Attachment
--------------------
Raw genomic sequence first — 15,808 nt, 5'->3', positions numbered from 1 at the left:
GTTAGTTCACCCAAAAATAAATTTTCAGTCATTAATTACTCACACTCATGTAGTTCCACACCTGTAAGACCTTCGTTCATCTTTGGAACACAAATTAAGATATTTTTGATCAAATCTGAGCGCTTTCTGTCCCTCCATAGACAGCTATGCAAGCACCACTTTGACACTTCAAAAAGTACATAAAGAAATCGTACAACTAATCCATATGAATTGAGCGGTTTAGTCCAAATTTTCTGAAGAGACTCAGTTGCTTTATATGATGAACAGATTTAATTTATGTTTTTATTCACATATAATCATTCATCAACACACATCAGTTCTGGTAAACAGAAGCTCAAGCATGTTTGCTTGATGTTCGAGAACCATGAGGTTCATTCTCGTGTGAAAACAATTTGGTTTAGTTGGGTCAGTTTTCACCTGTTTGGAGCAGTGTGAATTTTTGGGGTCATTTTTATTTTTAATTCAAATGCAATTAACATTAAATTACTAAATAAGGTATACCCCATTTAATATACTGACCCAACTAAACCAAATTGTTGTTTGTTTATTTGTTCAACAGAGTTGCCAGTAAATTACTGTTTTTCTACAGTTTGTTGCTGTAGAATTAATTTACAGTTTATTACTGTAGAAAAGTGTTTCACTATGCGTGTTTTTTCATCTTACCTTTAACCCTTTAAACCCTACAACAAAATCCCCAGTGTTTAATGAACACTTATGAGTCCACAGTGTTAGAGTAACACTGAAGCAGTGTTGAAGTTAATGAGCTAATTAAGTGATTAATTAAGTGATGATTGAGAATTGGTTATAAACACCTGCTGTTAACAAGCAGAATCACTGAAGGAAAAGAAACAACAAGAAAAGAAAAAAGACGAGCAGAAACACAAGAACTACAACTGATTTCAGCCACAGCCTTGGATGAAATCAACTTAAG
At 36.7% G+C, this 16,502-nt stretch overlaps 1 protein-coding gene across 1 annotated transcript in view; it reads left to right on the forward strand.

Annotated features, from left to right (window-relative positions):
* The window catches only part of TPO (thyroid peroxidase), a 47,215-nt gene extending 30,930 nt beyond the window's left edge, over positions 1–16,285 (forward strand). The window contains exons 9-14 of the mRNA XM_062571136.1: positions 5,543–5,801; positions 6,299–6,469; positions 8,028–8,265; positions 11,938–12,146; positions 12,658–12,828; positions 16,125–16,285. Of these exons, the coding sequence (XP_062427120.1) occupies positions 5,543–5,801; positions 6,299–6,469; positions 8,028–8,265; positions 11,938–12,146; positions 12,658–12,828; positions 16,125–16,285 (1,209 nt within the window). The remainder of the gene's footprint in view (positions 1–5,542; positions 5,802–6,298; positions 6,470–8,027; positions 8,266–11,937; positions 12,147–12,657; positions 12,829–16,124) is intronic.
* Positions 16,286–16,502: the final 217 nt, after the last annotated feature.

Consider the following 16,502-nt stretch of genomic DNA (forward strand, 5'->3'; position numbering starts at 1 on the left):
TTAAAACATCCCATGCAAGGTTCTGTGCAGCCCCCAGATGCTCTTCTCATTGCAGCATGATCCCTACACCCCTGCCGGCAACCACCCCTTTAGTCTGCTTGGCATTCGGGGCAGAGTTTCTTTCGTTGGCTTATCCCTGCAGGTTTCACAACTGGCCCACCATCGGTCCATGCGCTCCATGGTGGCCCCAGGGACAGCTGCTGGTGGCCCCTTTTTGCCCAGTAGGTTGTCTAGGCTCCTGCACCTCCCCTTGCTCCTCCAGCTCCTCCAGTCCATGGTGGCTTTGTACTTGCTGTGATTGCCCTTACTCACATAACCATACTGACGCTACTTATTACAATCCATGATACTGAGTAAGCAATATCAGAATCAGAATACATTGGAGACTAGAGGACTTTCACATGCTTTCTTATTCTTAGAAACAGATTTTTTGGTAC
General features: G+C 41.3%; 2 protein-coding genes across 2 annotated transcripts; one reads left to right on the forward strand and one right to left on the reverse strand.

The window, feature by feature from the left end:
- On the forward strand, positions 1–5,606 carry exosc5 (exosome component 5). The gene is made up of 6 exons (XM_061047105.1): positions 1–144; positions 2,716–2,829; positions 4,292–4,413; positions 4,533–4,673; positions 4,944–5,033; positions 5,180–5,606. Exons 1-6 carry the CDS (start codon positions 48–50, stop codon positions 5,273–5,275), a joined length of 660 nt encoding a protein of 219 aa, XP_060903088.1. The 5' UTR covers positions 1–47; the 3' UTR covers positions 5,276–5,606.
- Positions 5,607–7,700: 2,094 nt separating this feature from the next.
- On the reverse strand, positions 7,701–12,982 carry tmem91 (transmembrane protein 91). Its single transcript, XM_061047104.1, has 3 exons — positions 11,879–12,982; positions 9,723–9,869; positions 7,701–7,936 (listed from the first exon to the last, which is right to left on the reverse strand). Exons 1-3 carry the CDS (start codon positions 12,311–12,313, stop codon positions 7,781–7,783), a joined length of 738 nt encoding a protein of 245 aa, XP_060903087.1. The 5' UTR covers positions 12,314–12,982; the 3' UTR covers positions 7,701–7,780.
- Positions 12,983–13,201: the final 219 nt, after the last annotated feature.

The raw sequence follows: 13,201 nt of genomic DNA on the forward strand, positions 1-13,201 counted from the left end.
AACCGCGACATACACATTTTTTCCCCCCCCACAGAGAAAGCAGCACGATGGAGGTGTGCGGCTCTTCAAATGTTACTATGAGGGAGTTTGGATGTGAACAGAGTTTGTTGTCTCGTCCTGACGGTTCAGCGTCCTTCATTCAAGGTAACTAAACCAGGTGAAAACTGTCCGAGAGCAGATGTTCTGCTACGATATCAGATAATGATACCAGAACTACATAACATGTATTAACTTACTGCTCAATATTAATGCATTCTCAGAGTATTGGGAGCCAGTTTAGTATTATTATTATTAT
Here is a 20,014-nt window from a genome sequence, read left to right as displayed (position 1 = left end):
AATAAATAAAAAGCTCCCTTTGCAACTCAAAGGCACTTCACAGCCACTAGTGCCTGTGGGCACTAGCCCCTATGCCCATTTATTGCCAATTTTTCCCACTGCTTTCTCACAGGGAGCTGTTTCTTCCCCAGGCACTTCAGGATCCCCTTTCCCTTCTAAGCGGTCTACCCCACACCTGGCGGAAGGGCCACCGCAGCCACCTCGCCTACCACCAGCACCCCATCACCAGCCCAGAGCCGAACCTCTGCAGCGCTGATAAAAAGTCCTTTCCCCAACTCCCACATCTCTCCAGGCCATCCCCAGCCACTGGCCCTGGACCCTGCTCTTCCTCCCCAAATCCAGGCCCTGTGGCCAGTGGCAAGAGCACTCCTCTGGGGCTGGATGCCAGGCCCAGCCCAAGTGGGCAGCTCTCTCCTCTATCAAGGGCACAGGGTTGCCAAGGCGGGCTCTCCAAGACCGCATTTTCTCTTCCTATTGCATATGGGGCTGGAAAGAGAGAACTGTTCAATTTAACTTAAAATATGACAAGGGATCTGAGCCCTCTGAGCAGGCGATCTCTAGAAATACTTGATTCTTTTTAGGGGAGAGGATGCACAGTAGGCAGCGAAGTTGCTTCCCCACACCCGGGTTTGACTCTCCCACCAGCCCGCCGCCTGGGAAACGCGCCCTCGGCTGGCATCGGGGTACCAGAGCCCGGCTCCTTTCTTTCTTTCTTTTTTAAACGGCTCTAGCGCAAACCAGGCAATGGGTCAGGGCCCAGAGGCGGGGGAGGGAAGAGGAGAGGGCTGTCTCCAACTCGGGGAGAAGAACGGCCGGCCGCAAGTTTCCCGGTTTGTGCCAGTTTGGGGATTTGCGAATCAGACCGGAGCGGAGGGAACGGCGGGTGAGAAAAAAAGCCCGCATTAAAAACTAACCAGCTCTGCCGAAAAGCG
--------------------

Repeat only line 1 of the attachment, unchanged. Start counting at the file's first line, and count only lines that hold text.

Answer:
Raw genomic sequence first — 15,808 nt, 5'->3', positions numbered from 1 at the left: